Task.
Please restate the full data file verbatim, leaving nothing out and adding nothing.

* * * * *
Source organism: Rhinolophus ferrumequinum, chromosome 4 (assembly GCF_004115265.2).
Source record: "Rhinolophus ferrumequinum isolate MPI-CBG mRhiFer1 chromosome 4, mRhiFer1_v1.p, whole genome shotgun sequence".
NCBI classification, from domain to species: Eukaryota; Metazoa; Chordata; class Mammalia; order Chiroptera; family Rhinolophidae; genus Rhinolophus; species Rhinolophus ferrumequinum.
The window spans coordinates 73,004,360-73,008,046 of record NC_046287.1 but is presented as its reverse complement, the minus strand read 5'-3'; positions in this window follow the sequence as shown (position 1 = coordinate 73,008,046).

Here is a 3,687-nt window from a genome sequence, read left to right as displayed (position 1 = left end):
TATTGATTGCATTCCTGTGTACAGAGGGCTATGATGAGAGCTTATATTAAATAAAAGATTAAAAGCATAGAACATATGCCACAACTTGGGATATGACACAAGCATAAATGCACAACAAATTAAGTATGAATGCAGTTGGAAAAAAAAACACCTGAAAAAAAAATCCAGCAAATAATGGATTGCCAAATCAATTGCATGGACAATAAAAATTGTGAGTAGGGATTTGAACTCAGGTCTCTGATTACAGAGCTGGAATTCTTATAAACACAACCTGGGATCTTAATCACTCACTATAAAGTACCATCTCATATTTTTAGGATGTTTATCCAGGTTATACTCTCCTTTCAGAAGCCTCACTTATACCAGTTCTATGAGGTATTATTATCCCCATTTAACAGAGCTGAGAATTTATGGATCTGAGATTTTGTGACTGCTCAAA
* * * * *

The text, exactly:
Source organism: Rhinolophus ferrumequinum, chromosome 4 (assembly GCF_004115265.2).
Source record: "Rhinolophus ferrumequinum isolate MPI-CBG mRhiFer1 chromosome 4, mRhiFer1_v1.p, whole genome shotgun sequence".
NCBI classification, from domain to species: Eukaryota; Metazoa; Chordata; class Mammalia; order Chiroptera; family Rhinolophidae; genus Rhinolophus; species Rhinolophus ferrumequinum.
The window spans coordinates 73,004,360-73,008,046 of record NC_046287.1 but is presented as its reverse complement, the minus strand read 5'-3'; positions in this window follow the sequence as shown (position 1 = coordinate 73,008,046).

Here is a 3,687-nt window from a genome sequence, read left to right as displayed (position 1 = left end):
TATTGATTGCATTCCTGTGTACAGAGGGCTATGATGAGAGCTTATATTAAATAAAAGATTAAAAGCATAGAACATATGCCACAACTTGGGATATGACACAAGCATAAATGCACAACAAATTAAGTATGAATGCAGTTGGAAAAAAAAACACCTGAAAAAAAAATCCAGCAAATAATGGATTGCCAAATCAATTGCATGGACAATAAAAATTGTGAGTAGGGATTTGAACTCAGGTCTCTGATTACAGAGCTGGAATTCTTATAAACACAACCTGGGATCTTAATCACTCACTATAAAGTACCATCTCATATTTTTAGGATGTTTATCCAGGTTATACTCTCCTTTCAGAAGCCTCACTTATACCAGTTCTATGAGGTATTATTATCCCCATTTAACAGAGCTGAGAATTTATGGATCTGAGATTTTGTGACTGCTCAAA